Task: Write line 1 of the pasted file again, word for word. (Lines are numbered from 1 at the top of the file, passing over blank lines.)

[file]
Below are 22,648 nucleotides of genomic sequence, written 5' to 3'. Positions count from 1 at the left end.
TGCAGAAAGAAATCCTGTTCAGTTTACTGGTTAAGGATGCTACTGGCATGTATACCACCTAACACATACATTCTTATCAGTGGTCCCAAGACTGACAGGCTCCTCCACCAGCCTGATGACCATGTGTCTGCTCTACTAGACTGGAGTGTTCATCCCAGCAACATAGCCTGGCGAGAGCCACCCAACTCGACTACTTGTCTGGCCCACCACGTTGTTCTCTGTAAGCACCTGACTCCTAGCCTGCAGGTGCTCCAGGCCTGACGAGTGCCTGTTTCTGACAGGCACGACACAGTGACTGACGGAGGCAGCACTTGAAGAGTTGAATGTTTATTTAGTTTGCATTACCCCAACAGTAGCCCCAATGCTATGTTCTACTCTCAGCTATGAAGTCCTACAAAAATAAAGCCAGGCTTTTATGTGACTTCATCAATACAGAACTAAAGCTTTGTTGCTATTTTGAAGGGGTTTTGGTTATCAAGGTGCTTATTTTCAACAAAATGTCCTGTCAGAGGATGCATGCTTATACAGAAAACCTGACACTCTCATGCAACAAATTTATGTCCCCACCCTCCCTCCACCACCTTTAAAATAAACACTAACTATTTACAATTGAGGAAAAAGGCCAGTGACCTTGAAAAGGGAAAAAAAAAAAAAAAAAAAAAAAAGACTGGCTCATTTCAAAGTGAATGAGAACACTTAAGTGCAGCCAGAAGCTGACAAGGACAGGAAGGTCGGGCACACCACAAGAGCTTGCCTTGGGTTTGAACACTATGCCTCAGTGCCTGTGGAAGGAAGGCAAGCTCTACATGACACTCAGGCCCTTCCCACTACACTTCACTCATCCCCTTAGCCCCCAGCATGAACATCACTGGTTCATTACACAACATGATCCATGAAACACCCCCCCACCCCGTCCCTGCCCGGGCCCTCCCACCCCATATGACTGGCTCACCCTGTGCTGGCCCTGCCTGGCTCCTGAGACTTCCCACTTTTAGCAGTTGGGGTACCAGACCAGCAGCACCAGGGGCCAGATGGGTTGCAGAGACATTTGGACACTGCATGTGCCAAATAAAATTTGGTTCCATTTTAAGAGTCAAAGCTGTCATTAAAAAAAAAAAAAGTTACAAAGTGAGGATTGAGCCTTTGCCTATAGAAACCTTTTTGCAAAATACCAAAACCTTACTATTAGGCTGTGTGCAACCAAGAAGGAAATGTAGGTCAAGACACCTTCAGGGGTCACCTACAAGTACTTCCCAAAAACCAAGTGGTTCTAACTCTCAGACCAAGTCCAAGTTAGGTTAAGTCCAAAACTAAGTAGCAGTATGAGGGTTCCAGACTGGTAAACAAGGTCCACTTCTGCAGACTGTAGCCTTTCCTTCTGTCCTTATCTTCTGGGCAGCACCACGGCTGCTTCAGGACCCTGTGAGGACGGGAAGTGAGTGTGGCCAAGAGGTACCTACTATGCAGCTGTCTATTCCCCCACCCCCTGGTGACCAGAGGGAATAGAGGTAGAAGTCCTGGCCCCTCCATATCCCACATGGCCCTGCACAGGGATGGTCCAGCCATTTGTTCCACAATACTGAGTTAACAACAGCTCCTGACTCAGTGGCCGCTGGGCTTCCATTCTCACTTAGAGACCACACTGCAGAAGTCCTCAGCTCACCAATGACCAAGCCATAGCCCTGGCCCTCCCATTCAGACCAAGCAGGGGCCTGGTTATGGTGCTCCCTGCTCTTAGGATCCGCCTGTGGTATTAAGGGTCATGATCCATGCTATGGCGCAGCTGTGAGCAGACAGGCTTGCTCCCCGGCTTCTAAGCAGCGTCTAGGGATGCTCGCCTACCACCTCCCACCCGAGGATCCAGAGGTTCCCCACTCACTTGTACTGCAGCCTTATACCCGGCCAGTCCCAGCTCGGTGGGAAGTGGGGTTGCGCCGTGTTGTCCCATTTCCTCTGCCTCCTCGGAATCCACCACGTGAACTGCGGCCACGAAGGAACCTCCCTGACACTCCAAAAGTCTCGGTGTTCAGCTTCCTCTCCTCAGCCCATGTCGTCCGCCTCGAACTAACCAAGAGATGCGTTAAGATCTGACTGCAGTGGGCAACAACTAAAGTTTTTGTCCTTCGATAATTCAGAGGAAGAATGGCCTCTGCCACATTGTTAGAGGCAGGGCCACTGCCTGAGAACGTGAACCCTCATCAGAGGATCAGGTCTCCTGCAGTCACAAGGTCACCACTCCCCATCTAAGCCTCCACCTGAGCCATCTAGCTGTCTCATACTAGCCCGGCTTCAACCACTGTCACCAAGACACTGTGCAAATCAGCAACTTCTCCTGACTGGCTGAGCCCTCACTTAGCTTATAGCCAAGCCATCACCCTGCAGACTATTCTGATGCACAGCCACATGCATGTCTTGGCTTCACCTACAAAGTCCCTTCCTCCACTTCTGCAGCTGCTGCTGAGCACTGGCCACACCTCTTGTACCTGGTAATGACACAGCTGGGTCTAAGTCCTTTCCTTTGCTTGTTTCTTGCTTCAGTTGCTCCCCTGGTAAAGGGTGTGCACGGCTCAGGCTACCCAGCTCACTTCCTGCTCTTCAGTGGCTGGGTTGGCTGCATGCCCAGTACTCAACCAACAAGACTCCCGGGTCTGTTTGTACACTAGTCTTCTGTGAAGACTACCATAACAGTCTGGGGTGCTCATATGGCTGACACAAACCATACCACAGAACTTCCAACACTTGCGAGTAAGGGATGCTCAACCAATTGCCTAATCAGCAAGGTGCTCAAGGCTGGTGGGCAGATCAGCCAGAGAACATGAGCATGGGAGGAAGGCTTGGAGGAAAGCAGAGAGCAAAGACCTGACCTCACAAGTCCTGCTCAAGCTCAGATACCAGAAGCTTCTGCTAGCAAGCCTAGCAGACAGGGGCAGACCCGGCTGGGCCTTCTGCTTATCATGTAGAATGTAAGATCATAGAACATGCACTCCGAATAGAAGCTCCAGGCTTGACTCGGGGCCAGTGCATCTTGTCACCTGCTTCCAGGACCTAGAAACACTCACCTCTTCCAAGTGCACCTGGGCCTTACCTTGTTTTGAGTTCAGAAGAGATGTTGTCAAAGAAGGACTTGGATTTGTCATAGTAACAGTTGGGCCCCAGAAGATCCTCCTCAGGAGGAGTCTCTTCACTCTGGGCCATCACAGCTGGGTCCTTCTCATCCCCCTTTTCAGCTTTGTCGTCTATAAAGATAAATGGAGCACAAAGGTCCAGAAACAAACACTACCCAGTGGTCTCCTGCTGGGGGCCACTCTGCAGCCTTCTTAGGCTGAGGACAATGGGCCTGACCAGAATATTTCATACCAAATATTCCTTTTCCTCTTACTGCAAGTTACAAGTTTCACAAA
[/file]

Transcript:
Below are 22,648 nucleotides of genomic sequence, written 5' to 3'. Positions count from 1 at the left end.